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By: Father Pablo Migone
Originally Appeared in : 9905-2/28/19
On Sunday, Feb. 6, 1803, a Catholic priest arrived to Savannah and the small Catholic community requested that he celebrate Mass. Father Oliver Le Mercier had once been assigned to the parish church of St. John the Baptist in Savannah, founded just a few years before by newly arrived French-speaking Catholics who had fled both the Haitian Revolution to the south and the French Revolution to the east. These refugees fled fearing for their lives and became the first Catholic citizens of Savannah. 
 
By: Rachel Balducci
Originally Appeared in : 9905-2/28/19

Paul and I traveled to Savannah last weekend to join about a hundred other couples from our diocese who were celebrating Silver and Golden Jubilees. We made a weekend out of it with our good friends Bill and Kajse, who got married a few months before us so many moons ago.

 

By: Jason Halcombe
Originally Appeared in : 9905-2/28/19

The famous poet Robert Frost once wrote, “good fences make good neighbors,” but it could be said that “shirtless, wild boys sprinting through the yard with sticks make for no neighbors.” 

 

By: Padre Pablo Migone
Originally Appeared in : 9905-2/28/19

El 6 de febrero de 1803 llegó un sacerdote a la ciudad de Savannah y la pequeña comunidad católica de la ciudad le pidió que celebrara una Misa. El Padre Oliver Le Mercier había sido anteriormente asignado a la Parroquia de San Juan Bautista en Savannah la cual había sido fundada pocos años antes por católicos francófonos quienes habían huido de la revolución haitiana al sur y la revolución francesa en Europa. Estos refugiados huyeron temerosos por sus vidas y se convirtieron en los primeros ciudadanos católicos de Savannah.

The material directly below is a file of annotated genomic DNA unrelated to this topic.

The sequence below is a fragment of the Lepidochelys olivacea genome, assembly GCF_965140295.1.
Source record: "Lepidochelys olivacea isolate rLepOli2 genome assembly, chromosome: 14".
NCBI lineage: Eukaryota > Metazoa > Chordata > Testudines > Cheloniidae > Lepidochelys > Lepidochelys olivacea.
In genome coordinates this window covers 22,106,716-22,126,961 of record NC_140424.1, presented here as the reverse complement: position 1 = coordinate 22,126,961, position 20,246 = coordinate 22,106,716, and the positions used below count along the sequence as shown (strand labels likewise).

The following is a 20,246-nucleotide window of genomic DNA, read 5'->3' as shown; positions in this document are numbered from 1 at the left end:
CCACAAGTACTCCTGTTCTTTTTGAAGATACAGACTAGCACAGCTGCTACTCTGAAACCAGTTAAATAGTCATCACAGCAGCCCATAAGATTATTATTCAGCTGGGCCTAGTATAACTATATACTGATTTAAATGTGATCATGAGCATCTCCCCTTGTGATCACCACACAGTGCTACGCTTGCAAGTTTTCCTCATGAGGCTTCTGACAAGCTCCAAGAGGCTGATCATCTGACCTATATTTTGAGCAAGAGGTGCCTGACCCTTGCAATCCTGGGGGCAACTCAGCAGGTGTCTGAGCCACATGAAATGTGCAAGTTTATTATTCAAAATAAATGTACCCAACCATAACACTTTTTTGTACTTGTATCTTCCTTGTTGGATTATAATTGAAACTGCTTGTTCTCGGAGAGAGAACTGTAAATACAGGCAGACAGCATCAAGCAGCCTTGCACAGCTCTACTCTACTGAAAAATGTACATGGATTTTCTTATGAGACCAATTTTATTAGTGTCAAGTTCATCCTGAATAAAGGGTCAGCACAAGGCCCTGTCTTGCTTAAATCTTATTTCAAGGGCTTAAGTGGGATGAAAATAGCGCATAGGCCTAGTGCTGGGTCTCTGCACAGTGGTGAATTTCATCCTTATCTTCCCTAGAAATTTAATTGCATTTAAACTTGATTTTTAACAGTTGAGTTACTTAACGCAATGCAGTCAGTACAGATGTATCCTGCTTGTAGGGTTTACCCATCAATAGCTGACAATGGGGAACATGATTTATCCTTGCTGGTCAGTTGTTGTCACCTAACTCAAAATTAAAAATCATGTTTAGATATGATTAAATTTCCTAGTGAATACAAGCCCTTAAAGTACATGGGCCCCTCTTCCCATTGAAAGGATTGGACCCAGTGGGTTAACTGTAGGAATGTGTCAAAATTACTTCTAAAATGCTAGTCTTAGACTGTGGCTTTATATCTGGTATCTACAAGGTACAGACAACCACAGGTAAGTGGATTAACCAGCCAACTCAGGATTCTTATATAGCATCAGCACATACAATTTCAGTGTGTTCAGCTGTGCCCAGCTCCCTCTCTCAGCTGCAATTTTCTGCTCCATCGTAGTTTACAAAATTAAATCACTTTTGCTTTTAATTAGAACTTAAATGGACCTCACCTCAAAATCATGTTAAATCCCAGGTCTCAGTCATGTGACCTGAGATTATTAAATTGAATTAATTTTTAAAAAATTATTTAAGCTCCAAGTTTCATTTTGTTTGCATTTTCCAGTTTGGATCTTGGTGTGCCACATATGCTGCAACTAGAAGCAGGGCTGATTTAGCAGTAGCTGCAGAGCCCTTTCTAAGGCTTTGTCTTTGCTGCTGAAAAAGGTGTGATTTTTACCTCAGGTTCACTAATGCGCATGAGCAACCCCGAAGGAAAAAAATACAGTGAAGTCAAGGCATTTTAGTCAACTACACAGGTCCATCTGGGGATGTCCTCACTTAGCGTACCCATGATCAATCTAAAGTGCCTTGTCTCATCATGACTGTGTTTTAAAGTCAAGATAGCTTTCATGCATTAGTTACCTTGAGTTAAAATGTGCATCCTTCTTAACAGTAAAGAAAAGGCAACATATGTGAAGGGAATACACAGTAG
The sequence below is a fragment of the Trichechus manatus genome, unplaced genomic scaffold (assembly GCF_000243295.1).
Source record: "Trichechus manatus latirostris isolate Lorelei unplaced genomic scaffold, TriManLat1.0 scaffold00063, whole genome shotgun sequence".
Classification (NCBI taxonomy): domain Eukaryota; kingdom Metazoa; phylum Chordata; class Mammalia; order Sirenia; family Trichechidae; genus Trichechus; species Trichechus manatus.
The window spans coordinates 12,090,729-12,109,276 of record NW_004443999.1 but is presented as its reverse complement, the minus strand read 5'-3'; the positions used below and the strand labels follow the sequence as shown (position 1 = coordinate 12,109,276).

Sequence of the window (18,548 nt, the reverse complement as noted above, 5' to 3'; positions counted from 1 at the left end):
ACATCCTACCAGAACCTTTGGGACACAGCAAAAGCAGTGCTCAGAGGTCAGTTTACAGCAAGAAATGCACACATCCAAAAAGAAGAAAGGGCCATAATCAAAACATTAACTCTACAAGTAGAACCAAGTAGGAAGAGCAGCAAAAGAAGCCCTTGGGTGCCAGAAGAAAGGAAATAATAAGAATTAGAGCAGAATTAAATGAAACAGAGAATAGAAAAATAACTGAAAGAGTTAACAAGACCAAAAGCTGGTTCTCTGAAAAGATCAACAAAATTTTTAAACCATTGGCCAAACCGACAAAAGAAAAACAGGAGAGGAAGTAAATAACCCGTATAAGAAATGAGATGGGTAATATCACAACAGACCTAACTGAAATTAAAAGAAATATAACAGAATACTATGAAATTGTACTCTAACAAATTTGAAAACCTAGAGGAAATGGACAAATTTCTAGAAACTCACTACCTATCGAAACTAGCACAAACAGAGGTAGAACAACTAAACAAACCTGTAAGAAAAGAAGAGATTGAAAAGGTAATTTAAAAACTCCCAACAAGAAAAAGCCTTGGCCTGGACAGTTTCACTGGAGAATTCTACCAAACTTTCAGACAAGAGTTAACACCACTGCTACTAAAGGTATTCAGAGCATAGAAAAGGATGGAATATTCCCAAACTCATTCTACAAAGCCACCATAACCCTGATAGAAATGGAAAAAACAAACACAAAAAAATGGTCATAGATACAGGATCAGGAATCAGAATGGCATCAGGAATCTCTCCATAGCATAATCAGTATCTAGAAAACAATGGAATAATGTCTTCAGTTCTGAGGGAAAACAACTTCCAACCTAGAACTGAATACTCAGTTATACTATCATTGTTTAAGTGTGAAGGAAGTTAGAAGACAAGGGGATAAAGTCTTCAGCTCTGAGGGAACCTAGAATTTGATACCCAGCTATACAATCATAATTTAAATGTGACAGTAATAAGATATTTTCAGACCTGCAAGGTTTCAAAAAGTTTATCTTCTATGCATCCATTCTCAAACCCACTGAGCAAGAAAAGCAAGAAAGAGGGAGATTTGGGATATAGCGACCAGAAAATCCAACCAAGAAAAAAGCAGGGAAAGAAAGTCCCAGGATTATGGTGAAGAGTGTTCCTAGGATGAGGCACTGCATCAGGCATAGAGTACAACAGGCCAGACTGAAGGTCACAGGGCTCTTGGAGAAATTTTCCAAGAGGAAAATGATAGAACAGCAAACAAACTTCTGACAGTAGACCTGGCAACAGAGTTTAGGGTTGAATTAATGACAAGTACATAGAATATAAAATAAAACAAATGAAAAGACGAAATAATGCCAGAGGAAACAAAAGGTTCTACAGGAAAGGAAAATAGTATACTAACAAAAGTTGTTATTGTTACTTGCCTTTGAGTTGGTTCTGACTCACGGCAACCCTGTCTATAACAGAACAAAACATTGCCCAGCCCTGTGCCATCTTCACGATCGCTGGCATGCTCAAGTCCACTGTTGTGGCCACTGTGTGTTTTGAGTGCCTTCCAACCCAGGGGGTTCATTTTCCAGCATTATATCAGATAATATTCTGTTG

By: Father Pablo Migone
Originally Appeared in : 9904-2/14/19
By: Rachel Balducci
Originally Appeared in : 9904-2/14/19

Two of our very dearest friends celebrated the marriage of their daughter last week, a strange new event where we are no longer peers of the bride but of the mother of the bride. How very surreal to watch our good buddy Dennis walk his daughter down the aisle, when it seems like just a few weeks ago we were all members of each other’s wedding parties.

By: Jason Halcombe
Originally Appeared in : 9904-2/14/19

“How much do you think our painter would charge to paint the inside of the house?” rolled off of Magan’s tongue harmlessly just as a bite of greens rolled onto mine during our New Year’s Day supper.

 

By: Padre Pablo Migone
Originally Appeared in : 9904-2/14/19
By: Father Pablo Migone
Originally Appeared in : 9903-1/31/19

Leer en Espanol

When I was in the fifth grade, I placed beans over moist cotton balls inside clear plastic cups and waited. Soon enough, a slender green shoot sprung forth from one of the beans. I still clearly remember the excitement I felt to see life spring forth from the small, plain bean. The shoot grew quickly, and its bright green color stood in contrast to the dark bean. I do not recall the exact topic of the science fair project

 

By: Rachel Swenson Balducci
Originally Appeared in : 9903-1/31/19

Our son Henry got braces last week, which instantly aged him by at least three years. He went into the appointment looking like our sweet youngest son and emerged a few hours later, mouth full of metal, looking rather “teenager-y.”

 

I sent a picture of Henry and his new smile to our family group chat.

 

“He grew up right before our eyes,” said college sophomore Elliott.

 

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